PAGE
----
by Lee Benson
His gold bicycle shines in the sunlight, as Shaquan “Sip” Washington locks it outside of McClymonds High School. He is one of only a handful of students and teachers who ride their bicycles to school. “It’s not just eco-friendly, it’s practical,” says Washington.
Today is different: no lock, so the sophomore rolls his Schwinn inside and parks it in Officer Humphrey Garret’s office on the second floor. In West Oakland, where Bikes 4 Life founder Terry Coleman helps kids fix bikes on 7th Street and sometimes organizes Rides for Peace, bicycles take on a different meaning: they are cheap transportation but they can also be also dangerous.
Two bicycle riders were robbed near West Oakland BART on May 8 (and blogged about it).
Just six weeks ago, McClymonds student Frenswa Raynor was riding his bicycle near the downtown area when police mistakenly identified him as a robbery suspect. He was shot in the jaw.
And there are plenty of bicycle thefts. Just a few months ago, San Francisco District Attorney George Gascon broke up a major stolen bicycle ring. Police say most of the stolen bicycles are sold at flea markets in Oakland.
So why do McClymonds students (and teachers) ride their bicycles to school? Necessity or style?
“I ride my bike to school everyday because my parents work and do not have enough time to drop me off at school,” says Washington.
For Rahquille”Roc” Jackson, a sophomore at McClymonds, “it’s way more convenient than walking.” He adds, “I live down the street.”
For Kelton Reynolds, another sophomore at McClymonds, it’s a way to stay in shape. “As a varsity football player, I look for ways to exercise and strengthen my muscles. This is as effective as me running the track around the football field.” Long term substitute teacher Michael Curry claims that ,”I ride my bike to school occasionally because gas prices nowadays are too high to drive to school everyday.”
Billy Stevens, a freshman on the McClymonds basketball team says that it has double benefits for him, too. “I ride my bike to school because I need to save money and I can get my exercise as well.”
Not all students agree. Luckie Lovette, a junior at McClymonds, prefers to walk. “It’s better exercise and I don’t have to worry about where to park it.”
Sustainable Future for Oakland: Students Care
by Anthony Beron
Oakland High senior Kasey Saeturn relies on the bus for the long trek to school every day. It’s already overcrowded and unreliable.
Her nightmare could end: an alternative plan known as Scenario 5 could make Oakland more “sustainable” while investing more money in buses to restore service to levels that existed in the past, she told at an environmental impact report hearing on April 16.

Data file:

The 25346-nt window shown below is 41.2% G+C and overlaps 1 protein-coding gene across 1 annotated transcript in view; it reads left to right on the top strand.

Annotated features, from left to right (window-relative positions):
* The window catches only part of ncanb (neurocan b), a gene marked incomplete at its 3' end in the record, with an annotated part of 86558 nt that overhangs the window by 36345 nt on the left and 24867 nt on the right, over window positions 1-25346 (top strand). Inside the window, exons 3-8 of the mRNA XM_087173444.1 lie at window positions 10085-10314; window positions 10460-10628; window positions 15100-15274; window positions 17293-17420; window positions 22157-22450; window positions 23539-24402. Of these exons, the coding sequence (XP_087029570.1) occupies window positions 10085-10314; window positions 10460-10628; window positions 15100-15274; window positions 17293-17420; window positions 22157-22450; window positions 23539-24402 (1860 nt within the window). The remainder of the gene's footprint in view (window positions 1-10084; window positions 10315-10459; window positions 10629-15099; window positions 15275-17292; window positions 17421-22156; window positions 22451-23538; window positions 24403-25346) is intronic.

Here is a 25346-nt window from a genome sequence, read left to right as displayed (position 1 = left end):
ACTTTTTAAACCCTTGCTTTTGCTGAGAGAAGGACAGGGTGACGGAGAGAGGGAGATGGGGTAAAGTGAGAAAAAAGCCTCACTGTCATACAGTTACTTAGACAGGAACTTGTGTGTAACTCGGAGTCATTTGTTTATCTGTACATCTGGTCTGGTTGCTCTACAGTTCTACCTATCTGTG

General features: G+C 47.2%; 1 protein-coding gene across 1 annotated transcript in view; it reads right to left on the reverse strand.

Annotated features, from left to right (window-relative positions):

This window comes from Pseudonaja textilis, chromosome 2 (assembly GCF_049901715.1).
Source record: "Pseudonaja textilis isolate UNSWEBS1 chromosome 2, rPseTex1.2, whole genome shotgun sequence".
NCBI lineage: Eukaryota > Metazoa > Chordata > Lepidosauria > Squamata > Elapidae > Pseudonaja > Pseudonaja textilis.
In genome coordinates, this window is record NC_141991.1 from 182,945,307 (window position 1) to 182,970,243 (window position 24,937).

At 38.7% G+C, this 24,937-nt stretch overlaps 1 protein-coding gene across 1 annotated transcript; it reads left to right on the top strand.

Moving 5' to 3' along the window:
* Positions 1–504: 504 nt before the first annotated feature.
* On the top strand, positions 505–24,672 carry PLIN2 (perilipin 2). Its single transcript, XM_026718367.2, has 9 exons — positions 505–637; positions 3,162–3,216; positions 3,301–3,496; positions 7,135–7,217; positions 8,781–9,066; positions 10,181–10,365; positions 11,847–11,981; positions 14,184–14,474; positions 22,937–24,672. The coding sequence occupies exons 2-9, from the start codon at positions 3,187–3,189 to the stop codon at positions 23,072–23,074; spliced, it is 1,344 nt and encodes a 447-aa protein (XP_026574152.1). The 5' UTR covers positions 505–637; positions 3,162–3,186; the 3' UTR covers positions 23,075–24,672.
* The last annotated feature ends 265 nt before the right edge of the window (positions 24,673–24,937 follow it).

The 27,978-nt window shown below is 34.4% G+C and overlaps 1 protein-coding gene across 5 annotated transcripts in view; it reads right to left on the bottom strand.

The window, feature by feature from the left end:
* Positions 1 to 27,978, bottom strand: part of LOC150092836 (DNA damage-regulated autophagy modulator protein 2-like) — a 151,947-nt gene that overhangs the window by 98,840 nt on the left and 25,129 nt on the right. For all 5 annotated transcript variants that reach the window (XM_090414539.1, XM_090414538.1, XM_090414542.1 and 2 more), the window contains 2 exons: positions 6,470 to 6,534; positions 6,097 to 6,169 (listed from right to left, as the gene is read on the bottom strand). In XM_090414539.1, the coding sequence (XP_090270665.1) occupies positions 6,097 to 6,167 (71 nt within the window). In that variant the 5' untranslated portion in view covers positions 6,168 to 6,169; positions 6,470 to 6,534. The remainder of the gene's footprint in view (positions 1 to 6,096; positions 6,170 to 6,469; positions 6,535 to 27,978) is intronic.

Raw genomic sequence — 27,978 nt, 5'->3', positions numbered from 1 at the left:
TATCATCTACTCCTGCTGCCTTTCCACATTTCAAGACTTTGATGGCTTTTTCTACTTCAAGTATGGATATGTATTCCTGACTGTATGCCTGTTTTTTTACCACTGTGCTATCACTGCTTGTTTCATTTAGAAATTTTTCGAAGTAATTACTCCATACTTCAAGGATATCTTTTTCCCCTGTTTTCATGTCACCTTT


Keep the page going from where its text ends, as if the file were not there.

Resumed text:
“Buses are overcrowded,” she said. She also supports “eco-friendly buses.”
Saeturn was one of several students to testify at the hearing about the Environmental Impact Report, which analyzed several alternatives to Plan Bay Area.
In their testimony, students supported Alternative 5, touted as “the environmentally superior alternative,” which would decrease greenhouse gases and particulate pollution that triggers asthma. It would also budget more money for affordable housing and buses.
The other students were graduates of McClymonds, Street Academy and Bentley high school, who are now attending college. The Rose Foundation’s summer program “New Voices Are Rising” had stirred interest in the plan.
Woody Little, a student at UC Berkeley who grew up in Rockridge, urged that any plan avoid displacing people from their current neighborhoods and create more affordable housing.
Plan Bay Area is a long-range transportation and land-use/housing plan for the entire San Francisco Bay Area. It includes the Bay Area’s Regional Transportation Plan (updated by the Metropolitan Transportation Commission), and the Association of Bay Area Governments’ demographic and economic forecast.
This is the first time legislation is asking MTC and ABAG to adopt a Sustainable Communities Strategy, which will coordinate land use and transportation in the regional transportation plan. The aim is to reduce greenhouse gas emissions for cars and light-duty trucks in the nine-county region. If the plan succeeds in getting people out of their cars, there would be more people riding buses and BART.
Pamela Tapia, a McClymonds graduate, told the story of her family’s displacement: that her mother now has to travel four hours to work and spends $60 a day. “The EIR fails to factor in the impact of gentrification on housing costs in neighborhoods that historically have been home to low-income residents.” Another McClymonds graduate, Devilla Ervin, talked about his foster mother having to move to Sacramento to find affordable housing.
Brenda Barron, who graduated from Street Academy and now attends San Francisco State, testified about changes in transportation: there are no buses near her home after 10 pm. She said that public transit should be more affordable and frequent and matters to younger people.
Another public hearing is scheduled in Fremont on May 1 at 6 pm at the Mirage Ballroom.
Posted in air pollution, asthma, campaign, changes, Commentary, community activism, commute, Debate, East Oakland, ecology, Education, Environmental Justice, EPA, leadership, opinion, Racism, School News, speakers, toxins, Youth
Tagged bus, EIR, environmental justice, Fremont, gentrification, MTC, Oakland, Plan Bay Area, public hearing, Rose Foundation, sustainability, transportatuion